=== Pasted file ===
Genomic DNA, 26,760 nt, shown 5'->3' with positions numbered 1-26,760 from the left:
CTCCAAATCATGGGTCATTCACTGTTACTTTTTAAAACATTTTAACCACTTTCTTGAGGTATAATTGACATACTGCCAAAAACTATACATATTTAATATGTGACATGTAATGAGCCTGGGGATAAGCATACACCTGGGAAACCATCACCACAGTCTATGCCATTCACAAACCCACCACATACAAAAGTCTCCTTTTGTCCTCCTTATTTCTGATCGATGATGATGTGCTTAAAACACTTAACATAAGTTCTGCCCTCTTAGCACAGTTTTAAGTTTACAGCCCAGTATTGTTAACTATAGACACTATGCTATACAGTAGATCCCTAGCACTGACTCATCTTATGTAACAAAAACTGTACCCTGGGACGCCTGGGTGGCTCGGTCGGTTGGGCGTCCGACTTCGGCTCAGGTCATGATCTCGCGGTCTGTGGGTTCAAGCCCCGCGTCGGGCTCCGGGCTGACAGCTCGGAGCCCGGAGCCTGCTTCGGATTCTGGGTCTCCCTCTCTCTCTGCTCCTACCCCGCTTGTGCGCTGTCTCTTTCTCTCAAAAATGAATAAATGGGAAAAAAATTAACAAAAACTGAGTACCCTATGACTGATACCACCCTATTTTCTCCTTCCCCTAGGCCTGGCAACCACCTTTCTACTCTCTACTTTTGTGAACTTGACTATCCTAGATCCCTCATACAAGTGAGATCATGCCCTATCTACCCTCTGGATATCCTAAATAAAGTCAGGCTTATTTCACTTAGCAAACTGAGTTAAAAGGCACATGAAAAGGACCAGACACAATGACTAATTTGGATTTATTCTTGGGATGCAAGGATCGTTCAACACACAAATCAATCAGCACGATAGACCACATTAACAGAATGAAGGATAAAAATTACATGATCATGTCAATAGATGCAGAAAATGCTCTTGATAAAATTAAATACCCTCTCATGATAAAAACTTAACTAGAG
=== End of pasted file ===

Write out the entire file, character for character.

Genomic DNA, 26,760 nt, shown 5'->3' with positions numbered 1-26,760 from the left:
CTCCAAATCATGGGTCATTCACTGTTACTTTTTAAAACATTTTAACCACTTTCTTGAGGTATAATTGACATACTGCCAAAAACTATACATATTTAATATGTGACATGTAATGAGCCTGGGGATAAGCATACACCTGGGAAACCATCACCACAGTCTATGCCATTCACAAACCCACCACATACAAAAGTCTCCTTTTGTCCTCCTTATTTCTGATCGATGATGATGTGCTTAAAACACTTAACATAAGTTCTGCCCTCTTAGCACAGTTTTAAGTTTACAGCCCAGTATTGTTAACTATAGACACTATGCTATACAGTAGATCCCTAGCACTGACTCATCTTATGTAACAAAAACTGTACCCTGGGACGCCTGGGTGGCTCGGTCGGTTGGGCGTCCGACTTCGGCTCAGGTCATGATCTCGCGGTCTGTGGGTTCAAGCCCCGCGTCGGGCTCCGGGCTGACAGCTCGGAGCCCGGAGCCTGCTTCGGATTCTGGGTCTCCCTCTCTCTCTGCTCCTACCCCGCTTGTGCGCTGTCTCTTTCTCTCAAAAATGAATAAATGGGAAAAAAATTAACAAAAACTGAGTACCCTATGACTGATACCACCCTATTTTCTCCTTCCCCTAGGCCTGGCAACCACCTTTCTACTCTCTACTTTTGTGAACTTGACTATCCTAGATCCCTCATACAAGTGAGATCATGCCCTATCTACCCTCTGGATATCCTAAATAAAGTCAGGCTTATTTCACTTAGCAAACTGAGTTAAAAGGCACATGAAAAGGACCAGACACAATGACTAATTTGGATTTATTCTTGGGATGCAAGGATCGTTCAACACACAAATCAATCAGCACGATAGACCACATTAACAGAATGAAGGATAAAAATTACATGATCATGTCAATAGATGCAGAAAATGCTCTTGATAAAATTAAATACCCTCTCATGATAAAAACTTAACTAGAG